‘From Laughable to Inevitable’: $15 Minimum Wage Hits Congress

Answering the call from millions of underpaid American workers who for years have pounded the pavement demanding a living wage, progressive lawmakers on Thursday unveiled legislation in both the House and Senate that would raise the federal minimum wage to $15 an hour, “reversing the growing trend of income inequality between the top and everybody else,” as stated by Virginia Rep. Bobby Scott.

Sen. Bernie Sanders (I-Vt.), who made the $15 minimum wage a pillar of his 2016 presidential bid, said as he introduced the bill alongside Scott and others that he knows the idea “is a radical concept for our Republican friends, but we believe in the United States of America, the wealthiest country in the history of the world, that if you work 40 hours a week or 50 hours a week you should not be living in poverty.”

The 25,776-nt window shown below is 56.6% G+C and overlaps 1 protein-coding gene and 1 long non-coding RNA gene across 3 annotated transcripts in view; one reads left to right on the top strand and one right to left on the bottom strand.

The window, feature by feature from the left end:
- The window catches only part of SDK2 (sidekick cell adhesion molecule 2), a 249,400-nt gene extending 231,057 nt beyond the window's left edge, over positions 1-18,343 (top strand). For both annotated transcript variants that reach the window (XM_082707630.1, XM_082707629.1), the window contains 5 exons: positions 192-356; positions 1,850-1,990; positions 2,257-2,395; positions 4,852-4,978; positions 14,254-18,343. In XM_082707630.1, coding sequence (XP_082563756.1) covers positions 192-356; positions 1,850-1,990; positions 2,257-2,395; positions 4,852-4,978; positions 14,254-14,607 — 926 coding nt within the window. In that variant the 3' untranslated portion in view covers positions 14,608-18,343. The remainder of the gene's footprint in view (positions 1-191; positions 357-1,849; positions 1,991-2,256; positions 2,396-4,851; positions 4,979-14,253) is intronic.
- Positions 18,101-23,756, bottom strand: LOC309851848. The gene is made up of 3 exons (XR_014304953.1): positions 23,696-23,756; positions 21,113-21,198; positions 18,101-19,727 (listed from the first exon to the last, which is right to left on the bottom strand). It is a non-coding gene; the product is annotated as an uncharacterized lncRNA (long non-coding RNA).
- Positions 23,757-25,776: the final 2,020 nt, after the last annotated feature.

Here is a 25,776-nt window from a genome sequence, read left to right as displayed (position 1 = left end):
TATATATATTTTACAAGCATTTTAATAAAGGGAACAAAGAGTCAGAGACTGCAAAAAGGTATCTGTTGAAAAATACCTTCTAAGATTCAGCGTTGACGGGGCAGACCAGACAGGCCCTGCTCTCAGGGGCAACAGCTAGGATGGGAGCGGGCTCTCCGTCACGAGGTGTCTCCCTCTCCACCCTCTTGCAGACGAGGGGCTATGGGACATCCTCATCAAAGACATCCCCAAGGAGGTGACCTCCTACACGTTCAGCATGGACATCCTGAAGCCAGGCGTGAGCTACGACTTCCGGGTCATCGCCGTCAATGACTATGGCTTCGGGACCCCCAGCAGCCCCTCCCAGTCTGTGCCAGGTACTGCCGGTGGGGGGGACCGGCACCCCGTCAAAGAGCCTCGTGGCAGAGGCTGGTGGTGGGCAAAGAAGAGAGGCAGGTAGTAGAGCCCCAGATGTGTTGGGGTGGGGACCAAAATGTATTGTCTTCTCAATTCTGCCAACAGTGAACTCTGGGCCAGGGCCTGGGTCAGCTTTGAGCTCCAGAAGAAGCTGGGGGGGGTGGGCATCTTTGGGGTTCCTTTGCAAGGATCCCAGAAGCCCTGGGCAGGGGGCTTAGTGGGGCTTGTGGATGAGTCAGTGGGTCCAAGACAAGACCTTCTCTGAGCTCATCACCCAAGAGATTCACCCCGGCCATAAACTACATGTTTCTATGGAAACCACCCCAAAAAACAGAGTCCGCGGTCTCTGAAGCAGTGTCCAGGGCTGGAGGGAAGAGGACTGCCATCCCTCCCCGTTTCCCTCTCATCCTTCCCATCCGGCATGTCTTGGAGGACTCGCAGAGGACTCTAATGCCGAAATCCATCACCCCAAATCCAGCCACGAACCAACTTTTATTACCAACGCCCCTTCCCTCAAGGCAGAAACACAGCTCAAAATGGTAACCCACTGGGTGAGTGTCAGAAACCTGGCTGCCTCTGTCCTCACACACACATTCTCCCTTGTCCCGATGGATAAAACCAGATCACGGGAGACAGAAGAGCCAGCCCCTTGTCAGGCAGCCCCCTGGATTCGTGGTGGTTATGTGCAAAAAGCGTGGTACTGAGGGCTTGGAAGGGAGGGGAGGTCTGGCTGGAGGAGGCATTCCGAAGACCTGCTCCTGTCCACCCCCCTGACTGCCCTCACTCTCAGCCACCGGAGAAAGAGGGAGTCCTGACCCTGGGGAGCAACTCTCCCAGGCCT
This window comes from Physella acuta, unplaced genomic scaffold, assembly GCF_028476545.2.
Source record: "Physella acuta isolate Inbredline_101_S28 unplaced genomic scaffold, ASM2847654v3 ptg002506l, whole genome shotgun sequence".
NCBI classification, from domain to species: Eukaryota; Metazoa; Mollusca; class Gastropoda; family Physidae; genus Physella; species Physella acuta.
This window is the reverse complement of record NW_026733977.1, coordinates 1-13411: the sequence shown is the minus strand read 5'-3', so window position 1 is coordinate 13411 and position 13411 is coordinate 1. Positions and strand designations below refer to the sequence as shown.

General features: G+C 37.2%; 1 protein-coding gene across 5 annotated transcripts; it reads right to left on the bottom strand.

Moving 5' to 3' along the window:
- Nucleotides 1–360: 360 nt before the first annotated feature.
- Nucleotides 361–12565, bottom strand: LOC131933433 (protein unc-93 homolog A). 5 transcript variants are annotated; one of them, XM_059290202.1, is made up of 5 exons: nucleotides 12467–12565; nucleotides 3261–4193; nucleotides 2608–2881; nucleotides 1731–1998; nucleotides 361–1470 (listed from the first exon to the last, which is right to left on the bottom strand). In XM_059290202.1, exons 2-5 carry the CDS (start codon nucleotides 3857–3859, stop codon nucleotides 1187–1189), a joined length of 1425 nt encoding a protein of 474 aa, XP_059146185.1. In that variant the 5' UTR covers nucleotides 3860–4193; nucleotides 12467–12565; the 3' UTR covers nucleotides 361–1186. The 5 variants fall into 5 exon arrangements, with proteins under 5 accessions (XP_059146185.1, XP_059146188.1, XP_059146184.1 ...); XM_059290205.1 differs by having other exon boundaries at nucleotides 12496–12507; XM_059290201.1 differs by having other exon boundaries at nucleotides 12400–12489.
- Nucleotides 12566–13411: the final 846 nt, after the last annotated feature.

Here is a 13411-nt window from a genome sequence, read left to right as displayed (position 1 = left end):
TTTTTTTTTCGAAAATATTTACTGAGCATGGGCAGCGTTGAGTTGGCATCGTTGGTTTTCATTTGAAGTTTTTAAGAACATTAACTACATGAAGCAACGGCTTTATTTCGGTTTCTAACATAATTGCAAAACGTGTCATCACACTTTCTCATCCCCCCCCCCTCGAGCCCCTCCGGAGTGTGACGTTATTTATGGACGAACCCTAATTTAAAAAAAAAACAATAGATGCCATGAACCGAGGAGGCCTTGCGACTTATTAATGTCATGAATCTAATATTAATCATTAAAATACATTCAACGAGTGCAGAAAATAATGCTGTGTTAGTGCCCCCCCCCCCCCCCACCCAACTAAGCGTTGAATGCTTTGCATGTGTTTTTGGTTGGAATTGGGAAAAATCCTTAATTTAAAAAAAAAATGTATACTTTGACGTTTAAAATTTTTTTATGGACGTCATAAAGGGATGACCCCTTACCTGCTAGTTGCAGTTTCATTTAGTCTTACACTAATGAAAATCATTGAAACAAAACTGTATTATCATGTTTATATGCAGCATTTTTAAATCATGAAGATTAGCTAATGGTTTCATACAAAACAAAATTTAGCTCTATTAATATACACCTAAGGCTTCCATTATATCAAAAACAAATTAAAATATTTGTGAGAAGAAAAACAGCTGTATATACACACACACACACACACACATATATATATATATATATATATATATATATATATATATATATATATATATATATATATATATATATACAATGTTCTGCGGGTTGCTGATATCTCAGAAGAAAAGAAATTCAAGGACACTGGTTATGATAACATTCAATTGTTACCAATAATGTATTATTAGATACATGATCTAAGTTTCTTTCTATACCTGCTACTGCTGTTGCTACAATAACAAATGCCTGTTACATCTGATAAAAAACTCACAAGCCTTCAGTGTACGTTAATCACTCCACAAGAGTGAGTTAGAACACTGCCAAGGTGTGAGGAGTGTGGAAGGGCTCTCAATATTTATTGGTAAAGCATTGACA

Under the Raise the Wage Act, which currently boasts 152 Congressional co-sponsors, the federal minimum wage would increase incrementally until reaching $15 an hour in 2024. Beyond that time, future increases would be adjusted with inflation, “to make sure the minimum wage will never again fall woefully out of date,” as Scott said. The bill also eliminates the subminimum wage for tipped workers by gradually increasing it until it reaches parity with the federal minimum wage.

During the Thursday press conference, Sanders explained that it has been 10 years since Congress updated the federal minimum wage. “Since 1968,” he said, “the minimum wage has lost more than 25 percent of its purchasing power as millions of America work longer hours for lower wages.”

“The erosion of the federal minimum wage is the major reason why 43 million Americans are living in poverty,” Sanders noted. “Healthcare costs are going up, childcare costs are going up, college costs are going up, housing cost are going up, but wages for millions of workers are not going up,” he said.

“So, if you want to know why people all over this country are angry, why they are bitter, why they are…

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